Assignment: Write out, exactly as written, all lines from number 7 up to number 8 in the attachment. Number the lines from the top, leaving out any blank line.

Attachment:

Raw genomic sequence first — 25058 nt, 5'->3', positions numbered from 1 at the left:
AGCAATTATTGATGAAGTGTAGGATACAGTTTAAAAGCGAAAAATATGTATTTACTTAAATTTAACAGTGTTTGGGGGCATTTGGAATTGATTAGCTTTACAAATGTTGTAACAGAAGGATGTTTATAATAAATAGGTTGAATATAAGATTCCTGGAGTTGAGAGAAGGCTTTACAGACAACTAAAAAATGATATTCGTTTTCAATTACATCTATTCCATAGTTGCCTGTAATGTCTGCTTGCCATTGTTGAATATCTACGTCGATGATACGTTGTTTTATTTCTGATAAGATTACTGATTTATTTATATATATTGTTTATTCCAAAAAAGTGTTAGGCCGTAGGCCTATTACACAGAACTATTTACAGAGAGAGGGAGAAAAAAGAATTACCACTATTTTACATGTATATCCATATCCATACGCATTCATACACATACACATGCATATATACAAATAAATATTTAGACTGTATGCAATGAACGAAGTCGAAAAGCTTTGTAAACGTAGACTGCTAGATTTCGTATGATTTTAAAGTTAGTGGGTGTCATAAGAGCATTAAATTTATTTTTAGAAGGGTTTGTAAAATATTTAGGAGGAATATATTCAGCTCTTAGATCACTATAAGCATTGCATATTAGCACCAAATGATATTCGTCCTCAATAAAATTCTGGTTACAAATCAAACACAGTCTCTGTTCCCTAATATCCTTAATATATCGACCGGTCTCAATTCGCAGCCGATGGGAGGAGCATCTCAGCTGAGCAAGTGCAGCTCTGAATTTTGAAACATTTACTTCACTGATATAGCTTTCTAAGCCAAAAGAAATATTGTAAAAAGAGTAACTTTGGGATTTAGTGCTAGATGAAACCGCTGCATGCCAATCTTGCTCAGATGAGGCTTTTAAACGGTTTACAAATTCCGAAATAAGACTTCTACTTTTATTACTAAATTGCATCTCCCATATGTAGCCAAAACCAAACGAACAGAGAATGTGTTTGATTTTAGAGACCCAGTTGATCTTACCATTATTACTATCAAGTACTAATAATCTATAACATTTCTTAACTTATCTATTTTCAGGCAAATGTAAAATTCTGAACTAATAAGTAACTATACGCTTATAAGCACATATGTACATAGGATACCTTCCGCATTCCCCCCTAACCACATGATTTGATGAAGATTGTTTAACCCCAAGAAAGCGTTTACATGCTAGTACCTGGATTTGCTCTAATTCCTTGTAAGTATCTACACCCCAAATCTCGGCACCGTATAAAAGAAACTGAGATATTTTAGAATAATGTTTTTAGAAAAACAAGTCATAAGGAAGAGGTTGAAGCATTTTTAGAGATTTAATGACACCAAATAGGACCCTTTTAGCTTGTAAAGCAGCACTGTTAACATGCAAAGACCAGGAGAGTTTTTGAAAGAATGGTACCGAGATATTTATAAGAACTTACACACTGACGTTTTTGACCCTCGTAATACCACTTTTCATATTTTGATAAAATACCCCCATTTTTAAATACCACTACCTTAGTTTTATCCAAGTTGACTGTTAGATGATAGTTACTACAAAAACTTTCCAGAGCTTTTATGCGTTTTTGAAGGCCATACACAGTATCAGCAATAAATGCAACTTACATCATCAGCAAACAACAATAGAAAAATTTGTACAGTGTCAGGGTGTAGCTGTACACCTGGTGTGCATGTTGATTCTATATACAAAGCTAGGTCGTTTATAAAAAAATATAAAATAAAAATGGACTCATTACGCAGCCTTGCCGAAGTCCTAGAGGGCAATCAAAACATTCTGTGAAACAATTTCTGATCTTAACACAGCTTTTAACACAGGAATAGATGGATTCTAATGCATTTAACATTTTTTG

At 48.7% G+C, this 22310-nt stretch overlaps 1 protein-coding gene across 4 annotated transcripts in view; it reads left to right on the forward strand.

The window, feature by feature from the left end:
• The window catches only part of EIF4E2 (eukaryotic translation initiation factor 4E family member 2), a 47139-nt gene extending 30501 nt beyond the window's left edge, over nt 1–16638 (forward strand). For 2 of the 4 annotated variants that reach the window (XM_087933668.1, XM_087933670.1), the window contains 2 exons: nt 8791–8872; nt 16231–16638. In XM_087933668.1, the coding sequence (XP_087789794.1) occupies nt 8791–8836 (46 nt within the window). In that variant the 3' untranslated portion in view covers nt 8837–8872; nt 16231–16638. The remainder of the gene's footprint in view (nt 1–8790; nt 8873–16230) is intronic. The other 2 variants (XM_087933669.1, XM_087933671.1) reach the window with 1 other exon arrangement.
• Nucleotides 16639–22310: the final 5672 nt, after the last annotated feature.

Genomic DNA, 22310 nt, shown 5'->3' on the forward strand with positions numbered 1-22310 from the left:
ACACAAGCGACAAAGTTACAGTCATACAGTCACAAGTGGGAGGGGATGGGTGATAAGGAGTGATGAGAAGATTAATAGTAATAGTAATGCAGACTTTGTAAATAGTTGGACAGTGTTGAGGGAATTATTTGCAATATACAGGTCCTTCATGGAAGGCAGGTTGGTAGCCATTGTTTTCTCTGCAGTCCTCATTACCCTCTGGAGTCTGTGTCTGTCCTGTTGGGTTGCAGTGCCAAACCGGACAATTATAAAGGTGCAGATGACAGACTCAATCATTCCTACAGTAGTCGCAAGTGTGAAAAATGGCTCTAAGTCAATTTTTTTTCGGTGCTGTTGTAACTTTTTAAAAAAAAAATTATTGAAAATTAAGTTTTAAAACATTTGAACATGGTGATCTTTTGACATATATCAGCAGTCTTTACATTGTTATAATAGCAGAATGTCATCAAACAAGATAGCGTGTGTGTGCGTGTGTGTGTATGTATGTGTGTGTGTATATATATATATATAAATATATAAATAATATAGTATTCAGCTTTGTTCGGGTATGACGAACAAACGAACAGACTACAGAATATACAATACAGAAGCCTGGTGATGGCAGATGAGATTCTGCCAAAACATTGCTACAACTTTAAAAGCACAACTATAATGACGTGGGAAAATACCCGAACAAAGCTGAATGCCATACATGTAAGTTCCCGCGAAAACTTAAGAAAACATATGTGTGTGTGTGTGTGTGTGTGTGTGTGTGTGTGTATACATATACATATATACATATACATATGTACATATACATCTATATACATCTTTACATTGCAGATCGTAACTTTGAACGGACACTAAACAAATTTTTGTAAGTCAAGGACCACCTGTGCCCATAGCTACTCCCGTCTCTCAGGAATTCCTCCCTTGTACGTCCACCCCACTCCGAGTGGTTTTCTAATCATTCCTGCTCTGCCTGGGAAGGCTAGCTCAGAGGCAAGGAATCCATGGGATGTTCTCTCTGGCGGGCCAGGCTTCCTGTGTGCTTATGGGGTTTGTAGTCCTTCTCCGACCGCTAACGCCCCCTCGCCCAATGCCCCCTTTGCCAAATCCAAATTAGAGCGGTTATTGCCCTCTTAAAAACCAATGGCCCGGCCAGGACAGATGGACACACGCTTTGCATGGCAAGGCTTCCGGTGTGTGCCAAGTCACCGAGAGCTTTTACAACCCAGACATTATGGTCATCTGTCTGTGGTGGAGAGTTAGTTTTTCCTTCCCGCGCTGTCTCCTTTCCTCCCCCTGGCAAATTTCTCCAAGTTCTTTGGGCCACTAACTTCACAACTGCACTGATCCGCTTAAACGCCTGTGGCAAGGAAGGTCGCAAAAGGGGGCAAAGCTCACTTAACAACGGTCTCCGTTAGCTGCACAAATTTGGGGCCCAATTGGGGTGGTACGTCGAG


Genomic DNA, 22310 nt, shown 5'->3' on the forward strand with positions numbered 1-22310 from the left:
ACACAAGCGACAAAGTTACAGTCATACAGTCACAAGTGGGAGGGGATGGGTGATAAGGAGTGATGAGAAGATTAATAGTAATAGTAATGCAGACTTTGTAAATAGTTGGACAGTGTTGAGGGAATTATTTGCAATATACAGGTCCTTCATGGAAGGCAGGTTGGTAGCCATTGTTTTCTCTGCAGTCCTCATTACCCTCTGGAGTCTGTGTCTGTCCTGTTGGGTTGCAGTGCCAAACCGGACAATTATAAAGGTGCAGATGACAGACTCAATCATTCCTACAGTAGTCGCAAGTGTGAAAAATGGCTCTAAGTCAATTTTTTTTCGGTGCTGTTGTAACTTTTTAAAAAAAAAATTATTGAAAATTAAGTTTTAAAACATTTGAACATGGTGATCTTTTGACATATATCAGCAGTCTTTACATTGTTATAATAGCAGAATGTCATCAAACAAGATAGCGTGTGTGTGCGTGTGTGTGTATGTATGTGTGTGTGTATATATATATATATAAATATATAAATAATATAGTATTCAGCTTTGTTCGGGTATGACGAACAAACGAACAGACTACAGAATATACAATACAGAAGCCTGGTGATGGCAGATGAGATTCTGCCAAAACATTGCTACAACTTTAAAAGCACAACTATAATGACGTGGGAAAATACCCGAACAAAGCTGAATGCCATACATGTAAGTTCCCGCGAAAACTTAAGAAAACATATGTGTGTGTGTGTGTGTGTGTGTGTGTGTGTGTGTATACATATACATATATACATATACATATGTACATATACATCTATATACATCTTTACATTGCAGATCGTAACTTTGAACGGACACTAAACAAATTTTTGTAAGTCAAGGACCACCTGTGCCCATAGCTACTCCCGTCTCTCAGGAATTCCTCCCTTGTACGTCCACCCCACTCCGAGTGGTTTTCTAATCATTCCTGCTCTGCCTGGGAAGGCTAGCTCAGAGGCAAGGAATCCATGGGATGTTCTCTCTGGCGGGCCAGGCTTCCTGTGTGCTTATGGGGTTTGTAGTCCTTCTCCGACCGCTAACGCCCCCTCGCCCAATGCCCCCTTTGCCAAATCCAAATTAGAGCGGTTATTGCCCTCTTAAAAACCAATGGCCCGGCCAGGACAGATGGACACACGCTTTGCATGGCAAGGCTTCCGGTGTGTGCCAAGTCACCGAGAGCTTTTACAACCCAGACATTATGGTCATCTGTCTGTGGTGGAGAGTTAGTTTTTCCTTCCCGCGCTGTCTCCTTTCCTCCCCCTGGCAAATTTCTCCAAGTTCTTTGGGCCACTAACTTCACAACTGCACTGATCCGCTTAAACGCCTGTGGCAAGGAAGGTCGCAAAAGGGGGCAAAGCTCACTTAACAACGGTCTCCGTTAGCTGCACAAATTTGGGGCCCAATTGGGGTGGTACGTCGAG